On International Women’s Day, “[w]e urge governments and policy makers to address the health of women in a comprehensive manner, through integrated health approaches that include reducing maternal mortality, tackling infectious diseases, addressing NCDs [non-communicable diseases], and by improving treatment and care and actively encouraging prevention,” Nalini Saligram, founder & CEO of Arogya World, and Jill Sheffield, founder and president of Women Deliver, write in a Huffington Post opinion piece. “In order to improve the health of families and communities, we must begin with women” because they “are a key part of the solution to one of the world’s biggest global threats – the NCD crisis,” they write, asking women worldwide “to do whatever is within their own power to steer their families toward healthier living.”

Saligram and Sheffield conclude, “Just as we have ensured that maternal and infant mortality have greatly decreased, so can we wage battle against the largest global killers of women. If governments and women make prevention a top priority, International Women’s Day 2011 will be a celebration of a healthier future for us all” (3/7).

Help Women By Expanding Trained Health Care Workforce

“As we aim also to tackle the great injustice of high maternal mortality and to improve infant and child survival and health, we should draw on all that women have to offer,” Sarah Brown of the White Ribbon Alliance writes in a post on Reuters’ blog “The Great Debate UK,” continuing, “So let’s find a way to put more women in to dignified work and simultaneously reach towards a great unmet need. That need is more trained health workers – 3.5 million of them in fact.” Brown highlights a letter (.pdf) being sent this week to President Jakaya Kikwete of Tanzania, co-chair of the Commission on Information and Accountability for Women and Children’s Health, “calling for the investment into health workers to be made” (3/7).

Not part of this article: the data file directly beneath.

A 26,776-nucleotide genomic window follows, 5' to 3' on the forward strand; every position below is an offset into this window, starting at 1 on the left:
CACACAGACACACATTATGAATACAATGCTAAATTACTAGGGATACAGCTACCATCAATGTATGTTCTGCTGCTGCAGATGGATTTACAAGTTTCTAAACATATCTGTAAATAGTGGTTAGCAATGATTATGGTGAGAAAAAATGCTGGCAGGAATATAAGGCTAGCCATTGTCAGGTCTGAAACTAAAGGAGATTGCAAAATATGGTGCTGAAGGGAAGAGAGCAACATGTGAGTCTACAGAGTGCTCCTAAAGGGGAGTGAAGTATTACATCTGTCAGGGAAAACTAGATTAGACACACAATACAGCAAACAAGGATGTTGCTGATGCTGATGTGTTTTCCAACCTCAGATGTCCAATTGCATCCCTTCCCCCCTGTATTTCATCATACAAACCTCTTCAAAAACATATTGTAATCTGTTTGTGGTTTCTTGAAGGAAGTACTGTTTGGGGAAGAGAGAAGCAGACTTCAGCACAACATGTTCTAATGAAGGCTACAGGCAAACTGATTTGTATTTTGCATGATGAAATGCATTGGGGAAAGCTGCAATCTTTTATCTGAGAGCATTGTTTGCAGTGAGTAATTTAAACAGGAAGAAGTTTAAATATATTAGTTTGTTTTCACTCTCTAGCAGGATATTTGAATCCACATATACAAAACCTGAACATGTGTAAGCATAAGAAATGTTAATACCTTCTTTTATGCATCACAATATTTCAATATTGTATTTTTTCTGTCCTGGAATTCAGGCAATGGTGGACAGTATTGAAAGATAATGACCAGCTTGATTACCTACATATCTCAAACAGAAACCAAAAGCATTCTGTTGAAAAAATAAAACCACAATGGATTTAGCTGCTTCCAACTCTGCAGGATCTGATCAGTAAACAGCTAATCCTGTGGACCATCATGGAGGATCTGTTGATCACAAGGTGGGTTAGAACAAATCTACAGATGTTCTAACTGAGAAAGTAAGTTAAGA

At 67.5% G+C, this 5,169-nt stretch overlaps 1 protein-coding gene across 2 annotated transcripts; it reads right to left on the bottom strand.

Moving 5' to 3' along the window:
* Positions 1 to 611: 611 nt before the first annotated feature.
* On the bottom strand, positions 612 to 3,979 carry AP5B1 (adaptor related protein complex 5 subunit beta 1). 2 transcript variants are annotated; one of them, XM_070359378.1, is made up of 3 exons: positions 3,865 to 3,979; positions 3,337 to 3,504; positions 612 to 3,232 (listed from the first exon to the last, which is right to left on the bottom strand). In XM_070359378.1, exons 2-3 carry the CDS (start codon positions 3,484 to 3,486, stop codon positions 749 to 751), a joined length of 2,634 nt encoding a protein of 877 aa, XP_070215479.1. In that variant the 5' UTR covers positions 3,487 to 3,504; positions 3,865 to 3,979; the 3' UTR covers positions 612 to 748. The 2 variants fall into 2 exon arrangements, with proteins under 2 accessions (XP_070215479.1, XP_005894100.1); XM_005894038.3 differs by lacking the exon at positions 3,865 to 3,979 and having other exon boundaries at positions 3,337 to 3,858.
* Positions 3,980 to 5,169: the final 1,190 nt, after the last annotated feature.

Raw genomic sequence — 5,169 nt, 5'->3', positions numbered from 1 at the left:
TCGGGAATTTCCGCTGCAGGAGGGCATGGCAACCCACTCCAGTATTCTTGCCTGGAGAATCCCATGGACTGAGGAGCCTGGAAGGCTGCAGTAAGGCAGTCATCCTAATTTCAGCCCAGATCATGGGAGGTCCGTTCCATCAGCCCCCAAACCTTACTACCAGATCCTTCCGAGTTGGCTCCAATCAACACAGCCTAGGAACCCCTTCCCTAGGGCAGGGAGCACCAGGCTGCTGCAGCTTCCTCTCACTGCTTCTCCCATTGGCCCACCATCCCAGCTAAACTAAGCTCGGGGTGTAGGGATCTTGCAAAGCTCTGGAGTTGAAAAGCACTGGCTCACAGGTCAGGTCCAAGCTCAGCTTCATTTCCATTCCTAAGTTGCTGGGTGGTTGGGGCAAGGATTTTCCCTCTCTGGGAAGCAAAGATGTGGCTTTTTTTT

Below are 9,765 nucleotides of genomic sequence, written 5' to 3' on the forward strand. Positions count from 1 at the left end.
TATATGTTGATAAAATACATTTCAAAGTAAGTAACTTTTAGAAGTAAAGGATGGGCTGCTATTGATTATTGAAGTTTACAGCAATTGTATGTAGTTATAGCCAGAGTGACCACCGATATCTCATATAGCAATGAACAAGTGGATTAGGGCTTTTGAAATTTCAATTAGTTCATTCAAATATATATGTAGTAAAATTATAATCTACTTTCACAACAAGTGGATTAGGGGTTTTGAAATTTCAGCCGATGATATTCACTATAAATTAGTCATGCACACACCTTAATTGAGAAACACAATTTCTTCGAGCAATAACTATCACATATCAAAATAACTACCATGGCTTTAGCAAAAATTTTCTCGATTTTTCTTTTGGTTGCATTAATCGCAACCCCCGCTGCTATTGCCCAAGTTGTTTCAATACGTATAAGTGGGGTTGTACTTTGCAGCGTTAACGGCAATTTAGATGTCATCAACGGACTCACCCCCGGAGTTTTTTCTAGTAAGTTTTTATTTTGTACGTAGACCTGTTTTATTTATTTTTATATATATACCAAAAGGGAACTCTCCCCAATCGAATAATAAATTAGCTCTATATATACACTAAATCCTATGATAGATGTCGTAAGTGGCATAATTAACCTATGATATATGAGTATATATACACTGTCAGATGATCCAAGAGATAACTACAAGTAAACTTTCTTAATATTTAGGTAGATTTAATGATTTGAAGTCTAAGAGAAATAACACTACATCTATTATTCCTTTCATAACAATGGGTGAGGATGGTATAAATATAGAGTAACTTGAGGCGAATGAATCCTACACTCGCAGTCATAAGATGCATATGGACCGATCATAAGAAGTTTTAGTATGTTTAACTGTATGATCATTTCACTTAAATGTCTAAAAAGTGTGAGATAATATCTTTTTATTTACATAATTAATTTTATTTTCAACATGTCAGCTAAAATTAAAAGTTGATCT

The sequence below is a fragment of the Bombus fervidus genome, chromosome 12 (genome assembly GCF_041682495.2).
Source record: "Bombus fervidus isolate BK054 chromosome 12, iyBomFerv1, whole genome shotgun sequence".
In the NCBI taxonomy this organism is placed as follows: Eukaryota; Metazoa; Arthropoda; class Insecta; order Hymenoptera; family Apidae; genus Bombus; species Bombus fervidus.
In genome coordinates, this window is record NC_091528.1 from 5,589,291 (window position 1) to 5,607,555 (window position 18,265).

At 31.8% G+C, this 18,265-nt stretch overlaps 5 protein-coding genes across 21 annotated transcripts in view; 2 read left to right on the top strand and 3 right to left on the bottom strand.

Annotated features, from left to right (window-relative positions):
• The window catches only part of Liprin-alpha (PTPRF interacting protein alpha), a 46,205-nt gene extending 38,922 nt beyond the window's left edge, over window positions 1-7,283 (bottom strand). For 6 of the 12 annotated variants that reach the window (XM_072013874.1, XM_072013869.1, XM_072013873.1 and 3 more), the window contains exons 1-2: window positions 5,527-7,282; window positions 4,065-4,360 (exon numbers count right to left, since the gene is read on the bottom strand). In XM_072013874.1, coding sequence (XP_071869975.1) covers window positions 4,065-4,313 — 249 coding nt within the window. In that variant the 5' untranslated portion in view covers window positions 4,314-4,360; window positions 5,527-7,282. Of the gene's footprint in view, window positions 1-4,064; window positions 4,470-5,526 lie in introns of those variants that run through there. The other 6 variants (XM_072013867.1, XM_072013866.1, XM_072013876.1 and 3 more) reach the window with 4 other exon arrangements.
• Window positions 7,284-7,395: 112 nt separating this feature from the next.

Men, Women Should Join Together To Promote Gender Equity 

Marking International Women’s Day, journalist Mariella Frostrup writes in an Observer column of the health challenges women in developing countries face, such as those resulting from acts of sexual violence, and increasing efforts to promote gender equity. “There’s a new wave of support sweeping from the developed to the developing world through women joining forces and rolling up their sleeves to lend a hand. … Countries where girls are educated and women play their part in government are places where peace reigns and economies begin to flourish, and women are more interested in ending wars than starting them – there are endless statistics that prove this to be the reality.”

Gender equity can bring about advances in maternal and child health, Frostrup writes, adding, “The emancipation of women is the only possible future for the developing world, as it was and continues to be for us. There are too many people on this planet for us to be able to afford to leave nearly 50% of them in penury, uneducated and without a voice. … My profound hope is that we can, men and women alike, work together to create the circumstances in which International Women’s Day can become the cause for celebration it should be” (3/6).